SALT LAKE CITY — Every year, the University of Utah trains 125 new doctors, 44 physicians assistants, more than 1,000 nurses, dentists, physical therapists, dietitians and other health care providers, according to the school.
However, school officials say, their current 52-year-old medical school building is "seismically unsound and must be torn down in the coming years."
Amid what U. School of Medicine Executive Dean A. Lorris Betz calls an impending "critical physician shortage" in Utah, this is a problem.
To help the university continue to train future doctors and combat the state's shortage, Intermountain Healthcare is stepping in with a gift of $15 million toward a new School of Medicine building.
"The medical community is all going to benefit from this gift, but more importantly, the patients we serve will. We're gonna be training the next generation of clinicians, and we're training them in an environment of teamwork and collaboration which increasingly is how health care is delivered," said Intermountain Healthcare President and CEO Dr. Marc Harrison.
"It's a team sport," he added.
As officials announced the gift in the Intermountain Simulation Center on the U. campus Friday, a current medical student talked about how the next generation of medical students will benefit.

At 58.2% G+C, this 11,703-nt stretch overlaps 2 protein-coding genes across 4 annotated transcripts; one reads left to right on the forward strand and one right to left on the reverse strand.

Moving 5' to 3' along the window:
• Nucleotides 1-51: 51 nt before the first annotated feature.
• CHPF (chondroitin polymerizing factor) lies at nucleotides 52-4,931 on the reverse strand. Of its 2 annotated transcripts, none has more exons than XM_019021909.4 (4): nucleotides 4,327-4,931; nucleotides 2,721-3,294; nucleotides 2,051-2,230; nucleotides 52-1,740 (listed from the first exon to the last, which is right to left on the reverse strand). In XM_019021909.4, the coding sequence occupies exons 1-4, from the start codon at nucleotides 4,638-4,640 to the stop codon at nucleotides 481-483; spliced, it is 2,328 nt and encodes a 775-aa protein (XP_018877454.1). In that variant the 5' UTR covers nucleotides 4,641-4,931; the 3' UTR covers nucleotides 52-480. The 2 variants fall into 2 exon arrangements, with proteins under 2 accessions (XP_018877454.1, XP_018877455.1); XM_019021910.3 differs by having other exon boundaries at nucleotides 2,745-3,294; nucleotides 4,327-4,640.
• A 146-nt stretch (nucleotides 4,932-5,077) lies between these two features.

"It's gonna provide us a place to really learn and innovate and build a community among medical students. Right now, we don't have our own building, which I think fragments us a little bit. I think bringing us all together will really improve our educational experiences," said Anna Cassell, a second-year medical student at the U.
"I think it will also be a great way to continue to draw top, talented medical students from around the country. So this is going to be a real selling point," she added.
Cassell, from Salt Lake City, said she didn't know whether she would return to Utah after finishing her undergraduate degree. However, "all the innovation that the University of Utah is doing" drew her to the school.
After the announcement, university staff members showcased some of the innovations mentioned by Cassell inside the Intermountain Simulation Center, which was provided by an earlier partnership between the U. and Intermountain Healthcare.
In the center, medical students are able to train with patient actors as well as animatronic manikins. One manikin named Noelle even gives students the chance to participate in interactive simulation training as she delivers a baby.
University of Utah President David W. Pershing said Intermountain's decision to "support the new education building" demonstrates the "friendship" and collaboration between the two institutions.
"This gift will have a lasting impact for decades to come, as we strive to provide the very best in medical education for our students," he said.
Construction on the new University of Utah School of Medicine building is expected to cost $185 million and to begin in 2019. It is planned to be completed in 2022, officials said.